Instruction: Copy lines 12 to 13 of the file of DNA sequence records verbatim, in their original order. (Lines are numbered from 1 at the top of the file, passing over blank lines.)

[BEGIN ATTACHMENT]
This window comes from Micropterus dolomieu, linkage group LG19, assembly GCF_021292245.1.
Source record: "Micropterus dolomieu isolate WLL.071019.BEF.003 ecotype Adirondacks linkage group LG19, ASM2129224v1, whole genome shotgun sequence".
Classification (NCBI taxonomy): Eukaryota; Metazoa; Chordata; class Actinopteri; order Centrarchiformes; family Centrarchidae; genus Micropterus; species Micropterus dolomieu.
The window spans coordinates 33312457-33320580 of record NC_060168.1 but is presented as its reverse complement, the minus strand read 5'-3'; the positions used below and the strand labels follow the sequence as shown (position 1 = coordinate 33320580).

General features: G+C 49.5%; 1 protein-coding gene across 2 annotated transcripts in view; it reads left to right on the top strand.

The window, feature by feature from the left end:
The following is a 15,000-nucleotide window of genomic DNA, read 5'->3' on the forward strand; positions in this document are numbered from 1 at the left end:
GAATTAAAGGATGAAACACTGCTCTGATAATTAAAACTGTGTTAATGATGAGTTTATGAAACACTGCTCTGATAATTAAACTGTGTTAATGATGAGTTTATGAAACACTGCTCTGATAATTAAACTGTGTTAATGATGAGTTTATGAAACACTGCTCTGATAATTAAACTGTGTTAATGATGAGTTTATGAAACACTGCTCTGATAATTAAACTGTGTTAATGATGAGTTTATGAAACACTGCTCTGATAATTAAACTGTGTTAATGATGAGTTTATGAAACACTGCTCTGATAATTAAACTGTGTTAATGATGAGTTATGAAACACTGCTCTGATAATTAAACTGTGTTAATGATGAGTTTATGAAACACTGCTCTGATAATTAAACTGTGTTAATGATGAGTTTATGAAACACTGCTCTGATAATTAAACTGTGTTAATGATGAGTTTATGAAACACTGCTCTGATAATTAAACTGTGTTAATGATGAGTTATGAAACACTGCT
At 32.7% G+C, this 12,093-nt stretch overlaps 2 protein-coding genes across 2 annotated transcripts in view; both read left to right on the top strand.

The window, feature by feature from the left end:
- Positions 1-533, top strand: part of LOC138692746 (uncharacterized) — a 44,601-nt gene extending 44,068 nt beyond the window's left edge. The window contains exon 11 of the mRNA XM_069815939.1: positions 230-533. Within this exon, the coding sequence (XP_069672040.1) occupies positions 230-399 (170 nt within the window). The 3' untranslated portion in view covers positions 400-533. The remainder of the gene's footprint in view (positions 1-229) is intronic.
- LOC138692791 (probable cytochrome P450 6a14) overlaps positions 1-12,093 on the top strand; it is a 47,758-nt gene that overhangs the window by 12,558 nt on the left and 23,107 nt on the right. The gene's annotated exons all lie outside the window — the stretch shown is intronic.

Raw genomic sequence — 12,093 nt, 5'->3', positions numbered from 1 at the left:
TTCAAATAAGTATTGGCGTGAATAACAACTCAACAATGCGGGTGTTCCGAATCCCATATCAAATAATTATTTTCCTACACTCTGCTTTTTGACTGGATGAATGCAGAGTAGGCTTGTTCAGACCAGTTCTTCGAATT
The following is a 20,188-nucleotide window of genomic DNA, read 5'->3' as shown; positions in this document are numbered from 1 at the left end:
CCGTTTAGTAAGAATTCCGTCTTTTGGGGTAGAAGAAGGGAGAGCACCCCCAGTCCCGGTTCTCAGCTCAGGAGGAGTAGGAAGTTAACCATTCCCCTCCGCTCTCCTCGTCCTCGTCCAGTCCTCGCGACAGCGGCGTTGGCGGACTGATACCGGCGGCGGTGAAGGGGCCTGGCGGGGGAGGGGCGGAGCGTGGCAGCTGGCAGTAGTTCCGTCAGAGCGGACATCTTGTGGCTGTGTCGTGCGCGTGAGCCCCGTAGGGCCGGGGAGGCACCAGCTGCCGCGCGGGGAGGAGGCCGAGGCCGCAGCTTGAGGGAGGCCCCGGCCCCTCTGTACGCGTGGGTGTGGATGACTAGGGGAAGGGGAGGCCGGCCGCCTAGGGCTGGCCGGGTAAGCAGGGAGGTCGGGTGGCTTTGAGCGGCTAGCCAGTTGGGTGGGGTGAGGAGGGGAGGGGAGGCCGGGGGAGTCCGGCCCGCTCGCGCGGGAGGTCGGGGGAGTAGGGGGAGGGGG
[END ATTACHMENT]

- LOC138692791 (probable cytochrome P450 6a14) overlaps positions 1-12,093 on the top strand; it is a 47,758-nt gene that overhangs the window by 12,558 nt on the left and 23,107 nt on the right. The gene's annotated exons all lie outside the window — the stretch shown is intronic.

Raw genomic sequence — 12,093 nt, 5'->3', positions numbered from 1 at the left: